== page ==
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Author Topic: Adding "Fullness"  (Read 2636 times)

djwaudio

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Adding "Fullness"
« on: January 14, 2012, 11:56:37 am »

Just curious what you use/do to add a sense of fullness or oomph to a thin mix? I'm attempting to match a slightly edgy acoustic number to a really sweet and full rock track, miles away at the moment.
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Dana J White
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Jerry Tubb

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Re: Adding "Fullness"
« Reply #1 on: January 14, 2012, 12:26:13 pm »

Add a bump at 50/60Hz on the Sontec with a broad Q.

Perhaps a slight nudge at 420Hz on NSEQ-FF for the vocal range.

Cut something in the upper mid; perhaps 2.8k with a surgical dig EQ

and/or DeEss at 8k with the Sonnox De Esser

Print to 1/2" analog tape before Analog EQ loop.

Did this yesterday for the same reasons as you Dana.

JT

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jdg

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Re: Adding "Fullness"
« Reply #2 on: January 14, 2012, 01:54:25 pm »

if there is no vocals, i play in the 250-400ish range.

if there is vocals, i try some saturation (550Ms pushed hard)

sometimes, i insist on putting more space between the two tracks instead
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Allen Corneau

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Re: Adding "Fullness"
« Reply #3 on: January 14, 2012, 02:13:56 pm »

Did 3 songs recently where all three mixes were thin and edgy.

What helped tremendously was the Massive Passive, boost/bell with widest Q; 330Hz for 2 songs, 270 for the other. Cranked it up to 11 or 12 o'clock, which with the widest Q was probably about 2 to 3dB.

Added some bottom with the API 5500 as well, but only 0.5 to 1dB.
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Treelady

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Re: Adding "Fullness"
« Reply #4 on: January 14, 2012, 05:50:16 pm »

This is one of the few times you have license to go wild with EQ.  You may need to cut highs you would never dream of touching or at gain steps you never normally go to...
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Cass Anawaty

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Re: Adding "Fullness"
« Reply #5 on: January 14, 2012, 08:59:28 pm »

Parallel compression targeting the 200-400 range (not normally into this sort of thing).  The UA Fatso works great for me, and allows the attenuation of the highs to keep the edge out of the vox.
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Cass Anawaty, Mastering Engineer
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pmx

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Re: Adding "Fullness"
« Reply #6 on: January 15, 2012, 05:43:15 am »

mass pass in the 330 and sometimes 390 bands gives a lot of body, 3 gain steps most of the time, or a db or so of 150 hz shelf on the 2055.
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djwaudio

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Re: Adding "Fullness"
« Reply #7 on: January 15, 2012, 09:19:59 pm »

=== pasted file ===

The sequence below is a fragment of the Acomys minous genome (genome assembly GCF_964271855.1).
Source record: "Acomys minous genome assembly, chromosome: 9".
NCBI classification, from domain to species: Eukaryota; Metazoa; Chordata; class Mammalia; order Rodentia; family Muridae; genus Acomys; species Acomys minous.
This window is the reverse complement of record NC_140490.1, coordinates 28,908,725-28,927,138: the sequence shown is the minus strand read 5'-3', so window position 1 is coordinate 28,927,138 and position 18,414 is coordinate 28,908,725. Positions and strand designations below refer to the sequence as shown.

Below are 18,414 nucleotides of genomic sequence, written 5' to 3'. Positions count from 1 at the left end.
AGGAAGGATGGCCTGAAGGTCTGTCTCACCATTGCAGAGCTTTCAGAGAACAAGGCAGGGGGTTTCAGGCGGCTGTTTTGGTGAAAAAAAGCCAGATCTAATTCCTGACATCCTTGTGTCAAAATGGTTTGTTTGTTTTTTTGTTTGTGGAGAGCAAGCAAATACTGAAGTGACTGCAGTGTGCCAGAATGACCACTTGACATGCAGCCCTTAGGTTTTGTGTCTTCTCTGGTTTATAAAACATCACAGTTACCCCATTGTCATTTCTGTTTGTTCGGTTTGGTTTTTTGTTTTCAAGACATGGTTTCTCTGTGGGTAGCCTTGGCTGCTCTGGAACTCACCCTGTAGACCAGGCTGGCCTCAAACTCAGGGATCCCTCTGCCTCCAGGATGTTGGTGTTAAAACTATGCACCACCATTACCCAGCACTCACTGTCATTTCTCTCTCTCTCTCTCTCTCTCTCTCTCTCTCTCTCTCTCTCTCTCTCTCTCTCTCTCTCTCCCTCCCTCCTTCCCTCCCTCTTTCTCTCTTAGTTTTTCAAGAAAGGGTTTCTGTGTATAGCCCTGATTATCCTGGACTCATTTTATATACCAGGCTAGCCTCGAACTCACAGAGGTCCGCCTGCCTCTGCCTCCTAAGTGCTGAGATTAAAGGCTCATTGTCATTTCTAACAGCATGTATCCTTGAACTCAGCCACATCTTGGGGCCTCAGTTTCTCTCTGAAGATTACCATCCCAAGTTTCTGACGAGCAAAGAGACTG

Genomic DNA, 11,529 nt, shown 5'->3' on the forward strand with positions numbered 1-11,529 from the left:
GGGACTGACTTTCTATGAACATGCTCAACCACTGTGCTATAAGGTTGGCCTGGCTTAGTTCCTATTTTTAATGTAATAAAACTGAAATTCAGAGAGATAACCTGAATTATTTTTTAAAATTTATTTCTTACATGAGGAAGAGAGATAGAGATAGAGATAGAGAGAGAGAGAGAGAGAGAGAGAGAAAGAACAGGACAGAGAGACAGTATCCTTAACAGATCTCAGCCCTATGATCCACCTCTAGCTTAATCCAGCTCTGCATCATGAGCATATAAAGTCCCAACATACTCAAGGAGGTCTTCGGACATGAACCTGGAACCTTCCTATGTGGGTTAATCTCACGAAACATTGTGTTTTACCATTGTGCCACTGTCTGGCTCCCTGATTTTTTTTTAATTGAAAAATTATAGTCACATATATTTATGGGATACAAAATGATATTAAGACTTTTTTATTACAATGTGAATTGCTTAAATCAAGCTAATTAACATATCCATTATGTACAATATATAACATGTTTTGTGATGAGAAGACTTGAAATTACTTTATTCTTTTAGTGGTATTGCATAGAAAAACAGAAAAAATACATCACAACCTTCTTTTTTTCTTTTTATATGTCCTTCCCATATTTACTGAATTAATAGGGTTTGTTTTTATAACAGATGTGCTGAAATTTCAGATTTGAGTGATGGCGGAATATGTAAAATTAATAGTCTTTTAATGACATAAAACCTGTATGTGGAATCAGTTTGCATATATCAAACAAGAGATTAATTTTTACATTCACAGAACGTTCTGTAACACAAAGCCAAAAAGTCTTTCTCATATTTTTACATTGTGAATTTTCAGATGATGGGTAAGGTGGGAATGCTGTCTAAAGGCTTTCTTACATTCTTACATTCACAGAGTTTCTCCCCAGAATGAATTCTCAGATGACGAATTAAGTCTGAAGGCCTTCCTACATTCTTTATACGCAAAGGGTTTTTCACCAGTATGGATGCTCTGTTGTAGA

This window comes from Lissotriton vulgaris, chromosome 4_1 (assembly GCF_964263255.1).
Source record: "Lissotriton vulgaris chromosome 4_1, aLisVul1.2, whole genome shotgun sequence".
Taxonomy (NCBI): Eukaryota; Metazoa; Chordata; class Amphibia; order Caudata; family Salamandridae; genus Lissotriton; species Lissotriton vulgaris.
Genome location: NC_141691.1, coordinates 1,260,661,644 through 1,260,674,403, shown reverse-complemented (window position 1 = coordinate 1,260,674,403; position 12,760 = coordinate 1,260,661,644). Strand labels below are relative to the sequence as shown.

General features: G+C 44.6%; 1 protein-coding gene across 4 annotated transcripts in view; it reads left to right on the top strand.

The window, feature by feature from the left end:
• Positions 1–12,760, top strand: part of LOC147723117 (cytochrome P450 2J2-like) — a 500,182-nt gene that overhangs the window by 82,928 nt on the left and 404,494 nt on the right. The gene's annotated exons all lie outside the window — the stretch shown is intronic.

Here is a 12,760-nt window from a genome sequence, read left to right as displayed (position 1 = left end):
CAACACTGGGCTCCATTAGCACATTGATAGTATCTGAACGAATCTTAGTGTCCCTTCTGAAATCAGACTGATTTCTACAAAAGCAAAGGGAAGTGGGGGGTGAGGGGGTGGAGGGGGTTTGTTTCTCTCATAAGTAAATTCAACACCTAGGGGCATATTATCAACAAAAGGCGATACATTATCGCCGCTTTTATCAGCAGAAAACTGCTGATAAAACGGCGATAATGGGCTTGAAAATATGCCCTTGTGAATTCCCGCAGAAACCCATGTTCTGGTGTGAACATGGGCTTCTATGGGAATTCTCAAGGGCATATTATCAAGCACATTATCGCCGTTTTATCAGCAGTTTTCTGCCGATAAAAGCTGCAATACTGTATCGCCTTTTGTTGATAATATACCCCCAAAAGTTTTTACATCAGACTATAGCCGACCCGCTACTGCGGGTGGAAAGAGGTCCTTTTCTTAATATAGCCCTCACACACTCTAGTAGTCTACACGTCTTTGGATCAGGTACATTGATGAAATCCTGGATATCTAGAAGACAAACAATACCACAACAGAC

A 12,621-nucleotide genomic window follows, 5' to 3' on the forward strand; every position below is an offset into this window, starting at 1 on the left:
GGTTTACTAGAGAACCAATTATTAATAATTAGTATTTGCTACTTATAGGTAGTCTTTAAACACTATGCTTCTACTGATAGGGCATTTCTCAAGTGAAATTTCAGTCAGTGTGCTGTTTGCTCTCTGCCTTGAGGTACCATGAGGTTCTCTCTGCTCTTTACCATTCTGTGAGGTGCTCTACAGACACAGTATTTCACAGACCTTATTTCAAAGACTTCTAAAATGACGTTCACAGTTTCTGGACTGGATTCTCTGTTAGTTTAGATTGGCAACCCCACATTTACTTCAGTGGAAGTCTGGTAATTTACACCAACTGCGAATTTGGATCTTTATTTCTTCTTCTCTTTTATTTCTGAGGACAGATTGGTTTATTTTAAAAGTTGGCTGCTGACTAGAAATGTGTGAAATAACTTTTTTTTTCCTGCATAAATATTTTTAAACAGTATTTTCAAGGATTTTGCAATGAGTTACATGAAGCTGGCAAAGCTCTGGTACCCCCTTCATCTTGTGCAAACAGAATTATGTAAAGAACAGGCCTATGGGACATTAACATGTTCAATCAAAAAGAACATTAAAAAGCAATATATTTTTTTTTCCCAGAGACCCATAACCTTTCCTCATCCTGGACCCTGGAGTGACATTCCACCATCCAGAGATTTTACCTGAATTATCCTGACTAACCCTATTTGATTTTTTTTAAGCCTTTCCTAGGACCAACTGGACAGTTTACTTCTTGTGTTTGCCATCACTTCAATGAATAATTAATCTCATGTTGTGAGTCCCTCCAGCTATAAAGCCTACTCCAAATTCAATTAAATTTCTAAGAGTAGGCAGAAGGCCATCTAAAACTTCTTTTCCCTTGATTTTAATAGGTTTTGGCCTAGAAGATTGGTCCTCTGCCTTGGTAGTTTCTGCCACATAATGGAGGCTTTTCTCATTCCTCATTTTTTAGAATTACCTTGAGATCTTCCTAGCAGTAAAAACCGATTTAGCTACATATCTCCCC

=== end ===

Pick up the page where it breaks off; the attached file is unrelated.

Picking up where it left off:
Thanks for the ideas, going in Monday with with a fresh ear should help too. Agree on the massive passive low miss, wish I had one in this room.
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Dana J White
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djwaudio

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Re: Adding "Fullness"
« Reply #8 on: January 16, 2012, 11:23:08 pm »

This is one of the few times you have license to go wild with EQ.  You may need to cut highs you would never dream of touching or at gain steps you never normally go to...

This is just what I ended up doing, a dB of HF shelving cut on the SPL at 580 Hz, and brought back some 15k with the Prism. Popped right into place. A bit of de-essing and a little trim in the lows, fast attack on the comp to eat some of the edgyness. Fat city!
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Dana J White
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Jerry Tubb

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Re: Adding "Fullness"
« Reply #9 on: January 17, 2012, 10:08:35 am »

This is just what I ended up doing, a dB of HF shelving cut on the SPL at 580 Hz, and brought back some 15k with the Prism. Popped right into place. A bit of de-essing and a little trim in the lows, fast attack on the comp to eat some of the edgyness. Fat city!

Agreed with the concept of "it depends on the project".

Knowing your gear, where to make cuts/boosts on which EQ, slight compression tweaks, etc. Only comes from experience.

The ear is the final judge.

Best, JT
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Thomas W. Bethel

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Re: Adding "Fullness"
« Reply #10 on: January 18, 2012, 08:02:44 am »

Agreed with the concept of "it depends on the project".

Knowing your gear, where to make cuts/boosts on which EQ, slight compression tweaks, etc. Only comes from experience.

The ear is the final judge.

Best, JT

Good call

Different strokes for different material and the ear is always the final arbiter when it comes to what sounds GREAT.

It is amazing how a good mastering engineer can find the sweet set of frequencies that will bring the music to life and how that set of frequencies can change depending on the material. IMHO lots of experience plus GREAT equipment plus a GREAT room make all the difference.
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Thomas W. Bethel
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